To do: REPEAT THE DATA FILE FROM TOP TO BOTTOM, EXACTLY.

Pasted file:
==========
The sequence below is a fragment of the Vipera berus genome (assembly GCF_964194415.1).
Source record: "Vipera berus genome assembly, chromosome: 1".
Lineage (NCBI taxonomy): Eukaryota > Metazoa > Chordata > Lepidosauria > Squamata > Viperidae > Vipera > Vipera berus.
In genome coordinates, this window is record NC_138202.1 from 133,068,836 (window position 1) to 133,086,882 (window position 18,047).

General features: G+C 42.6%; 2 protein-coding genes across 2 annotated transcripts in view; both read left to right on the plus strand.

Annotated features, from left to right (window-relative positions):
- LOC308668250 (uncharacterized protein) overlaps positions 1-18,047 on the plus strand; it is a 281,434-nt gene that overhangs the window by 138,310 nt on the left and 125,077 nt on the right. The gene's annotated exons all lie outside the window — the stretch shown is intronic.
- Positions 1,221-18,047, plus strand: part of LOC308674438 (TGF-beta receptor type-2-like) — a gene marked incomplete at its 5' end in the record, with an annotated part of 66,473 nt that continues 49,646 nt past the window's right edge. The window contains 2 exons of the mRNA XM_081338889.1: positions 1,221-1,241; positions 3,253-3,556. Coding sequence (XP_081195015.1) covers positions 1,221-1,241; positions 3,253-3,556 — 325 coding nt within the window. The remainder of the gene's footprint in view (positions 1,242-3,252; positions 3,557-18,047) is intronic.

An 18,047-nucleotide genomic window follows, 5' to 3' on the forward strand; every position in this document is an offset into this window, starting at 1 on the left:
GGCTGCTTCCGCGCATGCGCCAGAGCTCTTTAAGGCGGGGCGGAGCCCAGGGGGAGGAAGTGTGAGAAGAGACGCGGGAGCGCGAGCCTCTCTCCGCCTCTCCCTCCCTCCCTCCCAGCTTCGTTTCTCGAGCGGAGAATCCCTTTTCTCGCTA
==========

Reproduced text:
The sequence below is a fragment of the Vipera berus genome (assembly GCF_964194415.1).
Source record: "Vipera berus genome assembly, chromosome: 1".
Lineage (NCBI taxonomy): Eukaryota > Metazoa > Chordata > Lepidosauria > Squamata > Viperidae > Vipera > Vipera berus.
In genome coordinates, this window is record NC_138202.1 from 133,068,836 (window position 1) to 133,086,882 (window position 18,047).

General features: G+C 42.6%; 2 protein-coding genes across 2 annotated transcripts in view; both read left to right on the plus strand.

Annotated features, from left to right (window-relative positions):
- LOC308668250 (uncharacterized protein) overlaps positions 1-18,047 on the plus strand; it is a 281,434-nt gene that overhangs the window by 138,310 nt on the left and 125,077 nt on the right. The gene's annotated exons all lie outside the window — the stretch shown is intronic.
- Positions 1,221-18,047, plus strand: part of LOC308674438 (TGF-beta receptor type-2-like) — a gene marked incomplete at its 5' end in the record, with an annotated part of 66,473 nt that continues 49,646 nt past the window's right edge. The window contains 2 exons of the mRNA XM_081338889.1: positions 1,221-1,241; positions 3,253-3,556. Coding sequence (XP_081195015.1) covers positions 1,221-1,241; positions 3,253-3,556 — 325 coding nt within the window. The remainder of the gene's footprint in view (positions 1,242-3,252; positions 3,557-18,047) is intronic.

An 18,047-nucleotide genomic window follows, 5' to 3' on the forward strand; every position in this document is an offset into this window, starting at 1 on the left:
GGCTGCTTCCGCGCATGCGCCAGAGCTCTTTAAGGCGGGGCGGAGCCCAGGGGGAGGAAGTGTGAGAAGAGACGCGGGAGCGCGAGCCTCTCTCCGCCTCTCCCTCCCTCCCTCCCAGCTTCGTTTCTCGAGCGGAGAATCCCTTTTCTCGCTA